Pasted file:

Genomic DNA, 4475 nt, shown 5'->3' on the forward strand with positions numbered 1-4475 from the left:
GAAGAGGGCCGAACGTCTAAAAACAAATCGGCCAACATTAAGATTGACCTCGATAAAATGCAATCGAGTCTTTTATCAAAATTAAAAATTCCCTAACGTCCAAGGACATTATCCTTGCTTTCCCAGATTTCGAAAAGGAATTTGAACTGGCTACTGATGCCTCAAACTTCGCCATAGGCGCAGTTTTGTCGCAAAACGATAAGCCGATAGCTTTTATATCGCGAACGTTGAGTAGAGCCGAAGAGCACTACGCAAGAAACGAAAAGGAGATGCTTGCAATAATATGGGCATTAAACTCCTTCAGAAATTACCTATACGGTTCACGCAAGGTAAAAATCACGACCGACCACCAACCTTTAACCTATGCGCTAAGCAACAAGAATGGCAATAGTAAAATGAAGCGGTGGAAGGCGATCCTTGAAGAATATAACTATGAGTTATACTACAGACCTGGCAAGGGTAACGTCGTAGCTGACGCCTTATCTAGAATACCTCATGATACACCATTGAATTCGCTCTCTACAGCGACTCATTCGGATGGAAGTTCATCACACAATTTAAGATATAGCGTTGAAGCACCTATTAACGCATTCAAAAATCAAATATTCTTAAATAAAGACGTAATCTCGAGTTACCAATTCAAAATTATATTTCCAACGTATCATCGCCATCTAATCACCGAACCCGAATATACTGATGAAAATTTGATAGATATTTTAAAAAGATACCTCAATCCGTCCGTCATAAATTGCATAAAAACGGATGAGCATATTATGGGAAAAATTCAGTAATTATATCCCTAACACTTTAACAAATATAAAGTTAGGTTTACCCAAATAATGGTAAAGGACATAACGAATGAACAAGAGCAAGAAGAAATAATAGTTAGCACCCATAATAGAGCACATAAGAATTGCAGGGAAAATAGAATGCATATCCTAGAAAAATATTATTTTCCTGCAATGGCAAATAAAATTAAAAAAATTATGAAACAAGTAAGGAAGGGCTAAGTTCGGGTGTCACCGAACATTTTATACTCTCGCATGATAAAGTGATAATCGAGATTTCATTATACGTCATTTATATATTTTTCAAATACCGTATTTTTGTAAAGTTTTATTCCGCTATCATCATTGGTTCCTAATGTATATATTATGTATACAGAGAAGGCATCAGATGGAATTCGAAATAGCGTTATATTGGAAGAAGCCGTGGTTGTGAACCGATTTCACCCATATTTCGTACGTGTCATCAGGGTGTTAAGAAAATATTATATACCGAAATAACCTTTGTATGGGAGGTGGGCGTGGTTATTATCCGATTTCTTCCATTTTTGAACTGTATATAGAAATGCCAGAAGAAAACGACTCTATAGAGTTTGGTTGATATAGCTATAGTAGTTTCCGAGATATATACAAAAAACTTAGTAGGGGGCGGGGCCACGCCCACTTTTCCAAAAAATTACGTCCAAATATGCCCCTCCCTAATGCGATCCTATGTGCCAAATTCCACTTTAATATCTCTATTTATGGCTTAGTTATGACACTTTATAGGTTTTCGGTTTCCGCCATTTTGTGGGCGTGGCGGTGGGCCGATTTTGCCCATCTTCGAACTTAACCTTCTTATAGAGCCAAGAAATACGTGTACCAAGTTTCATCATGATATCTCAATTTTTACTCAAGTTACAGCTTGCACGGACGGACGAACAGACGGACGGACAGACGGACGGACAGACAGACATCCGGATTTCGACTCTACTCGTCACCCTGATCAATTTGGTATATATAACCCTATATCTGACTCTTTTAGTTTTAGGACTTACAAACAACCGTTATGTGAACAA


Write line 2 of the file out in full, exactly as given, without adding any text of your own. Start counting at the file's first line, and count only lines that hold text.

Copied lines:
GAAGAGGGCCGAACGTCTAAAAACAAATCGGCCAACATTAAGATTGACCTCGATAAAATGCAATCGAGTCTTTTATCAAAATTAAAAATTCCCTAACGTCCAAGGACATTATCCTTGCTTTCCCAGATTTCGAAAAGGAATTTGAACTGGCTACTGATGCCTCAAACTTCGCCATAGGCGCAGTTTTGTCGCAAAACGATAAGCCGATAGCTTTTATATCGCGAACGTTGAGTAGAGCCGAAGAGCACTACGCAAGAAACGAAAAGGAGATGCTTGCAATAATATGGGCATTAAACTCCTTCAGAAATTACCTATACGGTTCACGCAAGGTAAAAATCACGACCGACCACCAACCTTTAACCTATGCGCTAAGCAACAAGAATGGCAATAGTAAAATGAAGCGGTGGAAGGCGATCCTTGAAGAATATAACTATGAGTTATACTACAGACCTGGCAAGGGTAACGTCGTAGCTGACGCCTTATCTAGAATACCTCATGATACACCATTGAATTCGCTCTCTACAGCGACTCATTCGGATGGAAGTTCATCACACAATTTAAGATATAGCGTTGAAGCACCTATTAACGCATTCAAAAATCAAATATTCTTAAATAAAGACGTAATCTCGAGTTACCAATTCAAAATTATATTTCCAACGTATCATCGCCATCTAATCACCGAACCCGAATATACTGATGAAAATTTGATAGATATTTTAAAAAGATACCTCAATCCGTCCGTCATAAATTGCATAAAAACGGATGAGCATATTATGGGAAAAATTCAGTAATTATATCCCTAACACTTTAACAAATATAAAGTTAGGTTTACCCAAATAATGGTAAAGGACATAACGAATGAACAAGAGCAAGAAGAAATAATAGTTAGCACCCATAATAGAGCACATAAGAATTGCAGGGAAAATAGAATGCATATCCTAGAAAAATATTATTTTCCTGCAATGGCAAATAAAATTAAAAAAATTATGAAACAAGTAAGGAAGGGCTAAGTTCGGGTGTCACCGAACATTTTATACTCTCGCATGATAAAGTGATAATCGAGATTTCATTATACGTCATTTATATATTTTTCAAATACCGTATTTTTGTAAAGTTTTATTCCGCTATCATCATTGGTTCCTAATGTATATATTATGTATACAGAGAAGGCATCAGATGGAATTCGAAATAGCGTTATATTGGAAGAAGCCGTGGTTGTGAACCGATTTCACCCATATTTCGTACGTGTCATCAGGGTGTTAAGAAAATATTATATACCGAAATAACCTTTGTATGGGAGGTGGGCGTGGTTATTATCCGATTTCTTCCATTTTTGAACTGTATATAGAAATGCCAGAAGAAAACGACTCTATAGAGTTTGGTTGATATAGCTATAGTAGTTTCCGAGATATATACAAAAAACTTAGTAGGGGGCGGGGCCACGCCCACTTTTCCAAAAAATTACGTCCAAATATGCCCCTCCCTAATGCGATCCTATGTGCCAAATTCCACTTTAATATCTCTATTTATGGCTTAGTTATGACACTTTATAGGTTTTCGGTTTCCGCCATTTTGTGGGCGTGGCGGTGGGCCGATTTTGCCCATCTTCGAACTTAACCTTCTTATAGAGCCAAGAAATACGTGTACCAAGTTTCATCATGATATCTCAATTTTTACTCAAGTTACAGCTTGCACGGACGGACGAACAGACGGACGGACAGACGGACGGACAGACAGACATCCGGATTTCGACTCTACTCGTCACCCTGATCAATTTGGTATATATAACCCTATATCTGACTCTTTTAGTTTTAGGACTTACAAACAACCGTTATGTGAACAA